Return To Rock
In the last days of World War II, every
masked man who was anybody joined in the final assault on
Berlin. Even those who weren't actually anybody was there.
At least, that's how it went down in the Marvel Universe
according to J. Michael Straczynski in this week's The
And why not? Sure, we know how The Invaders
actually took Hitler's bunker (in the only What If --?
story deemed actual continuity), so you've seen all the
high-profile heroes there before. If you didn't notice the
C-team, The Twelve explains why. Falling into a Nazi
trap and put into suspended animation for nefarious purposes,
twelve minor heroes in the Atlas pantheon simply dropped
out of sight. No one cared. No one knew.
Until today, when a construction project
accidentally uncovers the lost bunker. And therein lies
the tale, as American military sees value in reviving heroes
from a more clear-cut, black and white time. These twelve
don't exist in the Mighty Marvel tradition, corrupted by
a Civil War. They're Americans, plain and simple. It's just
never that simple.
The heroes out of time trope has obviously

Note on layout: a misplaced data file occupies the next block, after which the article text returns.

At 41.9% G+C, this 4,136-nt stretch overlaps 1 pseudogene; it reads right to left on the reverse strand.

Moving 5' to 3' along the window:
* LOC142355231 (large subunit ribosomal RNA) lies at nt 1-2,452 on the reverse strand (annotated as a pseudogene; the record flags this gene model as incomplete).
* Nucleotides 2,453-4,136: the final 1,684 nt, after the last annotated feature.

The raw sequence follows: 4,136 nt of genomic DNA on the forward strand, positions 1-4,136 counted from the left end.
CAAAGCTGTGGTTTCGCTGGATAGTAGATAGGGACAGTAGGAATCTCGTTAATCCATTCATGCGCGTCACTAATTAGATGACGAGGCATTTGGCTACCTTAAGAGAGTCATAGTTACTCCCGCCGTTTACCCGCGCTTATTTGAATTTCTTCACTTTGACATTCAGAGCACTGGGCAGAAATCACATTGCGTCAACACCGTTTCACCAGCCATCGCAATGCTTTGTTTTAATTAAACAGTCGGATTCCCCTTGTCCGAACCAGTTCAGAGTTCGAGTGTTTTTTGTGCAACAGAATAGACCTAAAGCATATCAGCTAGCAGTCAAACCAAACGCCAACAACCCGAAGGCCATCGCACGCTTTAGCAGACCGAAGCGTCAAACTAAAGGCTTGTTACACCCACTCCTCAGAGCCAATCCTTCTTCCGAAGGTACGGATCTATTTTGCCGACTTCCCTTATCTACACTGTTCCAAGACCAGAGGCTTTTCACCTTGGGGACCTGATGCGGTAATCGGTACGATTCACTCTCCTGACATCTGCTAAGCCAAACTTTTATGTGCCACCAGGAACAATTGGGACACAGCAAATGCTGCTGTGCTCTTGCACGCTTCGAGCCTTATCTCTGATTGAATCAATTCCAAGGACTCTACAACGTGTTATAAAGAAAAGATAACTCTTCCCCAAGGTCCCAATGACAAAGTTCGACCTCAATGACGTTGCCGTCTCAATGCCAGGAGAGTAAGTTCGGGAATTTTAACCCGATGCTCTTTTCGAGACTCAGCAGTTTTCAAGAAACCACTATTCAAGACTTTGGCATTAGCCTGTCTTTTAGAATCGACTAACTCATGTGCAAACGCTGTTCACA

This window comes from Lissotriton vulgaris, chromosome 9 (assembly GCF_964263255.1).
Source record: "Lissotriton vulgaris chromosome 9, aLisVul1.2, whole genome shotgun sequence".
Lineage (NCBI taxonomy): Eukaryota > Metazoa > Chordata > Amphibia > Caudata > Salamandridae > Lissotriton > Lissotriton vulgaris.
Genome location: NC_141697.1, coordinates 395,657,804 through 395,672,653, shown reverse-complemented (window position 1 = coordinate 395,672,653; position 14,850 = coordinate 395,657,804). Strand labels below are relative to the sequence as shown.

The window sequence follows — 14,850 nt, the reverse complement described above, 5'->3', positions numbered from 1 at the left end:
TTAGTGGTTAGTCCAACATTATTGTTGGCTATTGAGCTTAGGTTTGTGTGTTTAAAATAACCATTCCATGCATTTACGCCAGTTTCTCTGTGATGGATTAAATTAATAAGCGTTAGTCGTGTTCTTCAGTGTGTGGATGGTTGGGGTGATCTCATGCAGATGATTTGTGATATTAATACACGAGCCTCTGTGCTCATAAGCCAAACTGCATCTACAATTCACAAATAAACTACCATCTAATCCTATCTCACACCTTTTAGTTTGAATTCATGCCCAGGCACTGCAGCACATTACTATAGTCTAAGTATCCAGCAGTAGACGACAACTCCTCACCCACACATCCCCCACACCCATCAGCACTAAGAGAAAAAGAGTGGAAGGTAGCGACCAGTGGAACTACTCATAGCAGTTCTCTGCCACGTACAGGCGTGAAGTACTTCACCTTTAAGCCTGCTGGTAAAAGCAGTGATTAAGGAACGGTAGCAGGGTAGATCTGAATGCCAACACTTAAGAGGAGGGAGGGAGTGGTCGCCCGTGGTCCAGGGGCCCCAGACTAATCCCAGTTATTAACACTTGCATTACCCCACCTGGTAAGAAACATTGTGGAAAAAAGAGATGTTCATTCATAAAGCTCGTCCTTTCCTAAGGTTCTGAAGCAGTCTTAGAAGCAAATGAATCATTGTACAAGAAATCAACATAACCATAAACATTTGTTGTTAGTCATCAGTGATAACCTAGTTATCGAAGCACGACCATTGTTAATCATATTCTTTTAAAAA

been pushed by Marvel before, most recently with the revival
of Bucky Barnes as the Winter Soldier. But the Twelve aren't
just out of time; they're almost literally forgotten by
fans. Straczynski and artist Chris Weston might just as
well have made them up from scratch.
In a couple of cases, they pretty much
did. These characters had so few appearances that the creative
team had very little to go on. Such freedom means that JMS
can actually tell a complete story and not have to worry
about outside forces. As good as Thor is, Straczynski
still has to work within certain established parameters
Narrated by the Phantom Reporter, The
Twelve foreshadows its plot fairly well. Not all the
characters get time in the spotlight, but with a dozen essentially
new characters, it's hard to let them all shine in 23 pages.
JMS teases with them, giving the most time to the Reporter,
a non-powered hero the supers refer to as a "tourist," and
a Steve Rogers knock-off named Captain Wonder. Yet almost
every line of dialogue counts toward establishing characters
and their flaws, such as Dynamic Man causing a lot of friction.
Toward the goal of character diversity,
Weston proves a perfect choice for art chores. With the
exception of the Phantom Reporter and the blonde bombshell
called Black Widow, none of these heroes would pass as matinee
idols. If anything, the artwork supports the idea that,
at least in the '40s, anybody could put on a mask and become
Sometimes that art gets a little out of
control. In a couple of shots, Captain Wonder looks a little
too beefy, with his face out of proportion. But there's
just so much obvious passion in the work, that the flaws
are minor quibbles.
Already we know that some will live and
some will die - and the subterranean prince Rockman might
just be insane. It's enough for a great set-up, and if it
keeps up, this might secretly be the best book Marvel puts
out in 2008.